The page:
Prenatal Chemical Exposure May Affect Neurodevelopment

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A manufactured compound widely used as flame retardants in the past three decades has been associated with lower IQ and hyperactivity in kids.

Prenatal Chemical Exposure May Affect Neurodevelopment
Prenatal Chemical Exposure May Affect Neurodevelopment

HealthDay News -- Prenatal exposure to polybrominated diphenyl ethers (PBDEs), a man-made compound used as a flame retardant in plastics and textiles, is associated with lower IQ and higher hyperactivity scores in children at age 5 years, according to researchers.

"PBDEs are persistent chemicals that were widely used as flame retardants in furniture, carpet padding, car seats, and other consumer products over the past three decades," Aimen Chen, MD, PhD, of the University of Cincinnati, and colleagues reported in Environmental Health Perspectives.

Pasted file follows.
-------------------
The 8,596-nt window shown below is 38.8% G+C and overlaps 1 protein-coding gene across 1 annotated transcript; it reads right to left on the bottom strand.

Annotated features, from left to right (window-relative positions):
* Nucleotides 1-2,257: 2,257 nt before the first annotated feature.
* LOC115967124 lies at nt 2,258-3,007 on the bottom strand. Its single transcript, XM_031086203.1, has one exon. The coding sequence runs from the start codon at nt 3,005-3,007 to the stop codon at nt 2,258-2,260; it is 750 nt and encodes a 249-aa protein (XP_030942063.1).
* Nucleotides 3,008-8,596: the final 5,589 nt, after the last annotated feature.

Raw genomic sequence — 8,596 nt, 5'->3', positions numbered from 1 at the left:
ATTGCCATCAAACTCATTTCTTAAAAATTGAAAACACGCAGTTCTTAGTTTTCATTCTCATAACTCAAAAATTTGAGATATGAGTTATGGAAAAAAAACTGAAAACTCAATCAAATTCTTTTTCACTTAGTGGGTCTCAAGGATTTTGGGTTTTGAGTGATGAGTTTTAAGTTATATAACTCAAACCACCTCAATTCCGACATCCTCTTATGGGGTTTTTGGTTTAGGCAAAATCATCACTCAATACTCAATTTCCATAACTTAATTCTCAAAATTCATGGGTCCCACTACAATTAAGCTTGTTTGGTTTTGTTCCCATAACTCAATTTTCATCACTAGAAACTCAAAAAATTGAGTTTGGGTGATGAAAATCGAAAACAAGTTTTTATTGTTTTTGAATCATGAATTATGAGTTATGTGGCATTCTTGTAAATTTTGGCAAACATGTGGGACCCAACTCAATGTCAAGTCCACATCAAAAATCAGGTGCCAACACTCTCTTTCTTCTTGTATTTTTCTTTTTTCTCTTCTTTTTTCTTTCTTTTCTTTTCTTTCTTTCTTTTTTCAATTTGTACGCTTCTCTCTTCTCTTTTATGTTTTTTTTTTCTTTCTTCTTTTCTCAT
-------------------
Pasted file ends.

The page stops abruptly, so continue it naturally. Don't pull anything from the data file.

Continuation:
They measured serum concentrations of tetrabromodiphenyl ether (BDE-47) and other PBDE congeners in a prospective birth cohort of 309 women at 16 weeks of gestation, and examined cognitive function and behaviors in the children from ages 1 through 5 years to assess the association between prenatal PBDE exposure and child neurodevelopment.

The researchers found that, at age 1 to 3 years, serum prenatal BDE-47 concentration was not significantly associated with child abilities on the Bayley Mental or Psychomotor Development Indices.

However, at age 5 years, a 10-fold increase in prenatal BDE-47 was associated with a decrease in Full Scale IQ (4.5-point decrease; 95% CI: −8.8 to −0.1) and an increase in hyperactivity score (3.3-point increase; 95% CI: 0.3 to 6.3).

"Prenatal exposure to PBDEs was associated with lower IQ and higher hyperactivity scores in children," the researchers found.

Reference

  1. Chen A et al. Environ Health Perspect; doi:10.1289/ehp.1307562.
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